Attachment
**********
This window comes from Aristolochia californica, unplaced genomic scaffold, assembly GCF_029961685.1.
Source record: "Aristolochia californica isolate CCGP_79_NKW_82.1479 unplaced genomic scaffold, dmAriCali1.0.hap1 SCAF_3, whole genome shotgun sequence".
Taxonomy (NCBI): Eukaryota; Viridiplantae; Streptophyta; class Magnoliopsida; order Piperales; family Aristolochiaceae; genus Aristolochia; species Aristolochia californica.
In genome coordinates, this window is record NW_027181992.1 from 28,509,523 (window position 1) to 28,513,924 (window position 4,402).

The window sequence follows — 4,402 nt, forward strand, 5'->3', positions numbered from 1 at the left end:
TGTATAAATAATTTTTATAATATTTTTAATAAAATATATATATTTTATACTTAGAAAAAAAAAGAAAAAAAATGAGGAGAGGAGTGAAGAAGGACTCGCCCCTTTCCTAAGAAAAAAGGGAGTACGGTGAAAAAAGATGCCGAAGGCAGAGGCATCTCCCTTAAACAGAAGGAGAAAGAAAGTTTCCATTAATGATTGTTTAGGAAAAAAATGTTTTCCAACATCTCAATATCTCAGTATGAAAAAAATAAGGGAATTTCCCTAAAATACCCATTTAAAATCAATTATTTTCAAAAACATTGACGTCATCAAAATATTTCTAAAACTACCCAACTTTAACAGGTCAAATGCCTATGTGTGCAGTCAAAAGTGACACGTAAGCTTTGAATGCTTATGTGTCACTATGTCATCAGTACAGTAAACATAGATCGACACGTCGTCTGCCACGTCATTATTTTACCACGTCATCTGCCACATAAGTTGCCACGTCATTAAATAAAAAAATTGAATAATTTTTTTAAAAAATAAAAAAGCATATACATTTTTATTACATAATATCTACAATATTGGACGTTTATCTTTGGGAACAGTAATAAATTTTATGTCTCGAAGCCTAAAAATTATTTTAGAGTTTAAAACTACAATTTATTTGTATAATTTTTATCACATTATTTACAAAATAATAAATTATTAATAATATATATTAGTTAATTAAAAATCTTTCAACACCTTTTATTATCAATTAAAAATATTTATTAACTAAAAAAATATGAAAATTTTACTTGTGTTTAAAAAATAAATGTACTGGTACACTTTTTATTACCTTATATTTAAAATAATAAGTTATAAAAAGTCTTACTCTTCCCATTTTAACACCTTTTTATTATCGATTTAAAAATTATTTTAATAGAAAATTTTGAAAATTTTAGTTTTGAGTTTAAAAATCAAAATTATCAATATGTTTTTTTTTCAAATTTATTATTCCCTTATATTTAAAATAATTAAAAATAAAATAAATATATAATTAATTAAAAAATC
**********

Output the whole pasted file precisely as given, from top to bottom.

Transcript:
This window comes from Aristolochia californica, unplaced genomic scaffold, assembly GCF_029961685.1.
Source record: "Aristolochia californica isolate CCGP_79_NKW_82.1479 unplaced genomic scaffold, dmAriCali1.0.hap1 SCAF_3, whole genome shotgun sequence".
Taxonomy (NCBI): Eukaryota; Viridiplantae; Streptophyta; class Magnoliopsida; order Piperales; family Aristolochiaceae; genus Aristolochia; species Aristolochia californica.
In genome coordinates, this window is record NW_027181992.1 from 28,509,523 (window position 1) to 28,513,924 (window position 4,402).

The window sequence follows — 4,402 nt, forward strand, 5'->3', positions numbered from 1 at the left end:
TGTATAAATAATTTTTATAATATTTTTAATAAAATATATATATTTTATACTTAGAAAAAAAAAGAAAAAAAATGAGGAGAGGAGTGAAGAAGGACTCGCCCCTTTCCTAAGAAAAAAGGGAGTACGGTGAAAAAAGATGCCGAAGGCAGAGGCATCTCCCTTAAACAGAAGGAGAAAGAAAGTTTCCATTAATGATTGTTTAGGAAAAAAATGTTTTCCAACATCTCAATATCTCAGTATGAAAAAAATAAGGGAATTTCCCTAAAATACCCATTTAAAATCAATTATTTTCAAAAACATTGACGTCATCAAAATATTTCTAAAACTACCCAACTTTAACAGGTCAAATGCCTATGTGTGCAGTCAAAAGTGACACGTAAGCTTTGAATGCTTATGTGTCACTATGTCATCAGTACAGTAAACATAGATCGACACGTCGTCTGCCACGTCATTATTTTACCACGTCATCTGCCACATAAGTTGCCACGTCATTAAATAAAAAAATTGAATAATTTTTTTAAAAAATAAAAAAGCATATACATTTTTATTACATAATATCTACAATATTGGACGTTTATCTTTGGGAACAGTAATAAATTTTATGTCTCGAAGCCTAAAAATTATTTTAGAGTTTAAAACTACAATTTATTTGTATAATTTTTATCACATTATTTACAAAATAATAAATTATTAATAATATATATTAGTTAATTAAAAATCTTTCAACACCTTTTATTATCAATTAAAAATATTTATTAACTAAAAAAATATGAAAATTTTACTTGTGTTTAAAAAATAAATGTACTGGTACACTTTTTATTACCTTATATTTAAAATAATAAGTTATAAAAAGTCTTACTCTTCCCATTTTAACACCTTTTTATTATCGATTTAAAAATTATTTTAATAGAAAATTTTGAAAATTTTAGTTTTGAGTTTAAAAATCAAAATTATCAATATGTTTTTTTTTCAAATTTATTATTCCCTTATATTTAAAATAATTAAAAATAAAATAAATATATAATTAATTAAAAAATC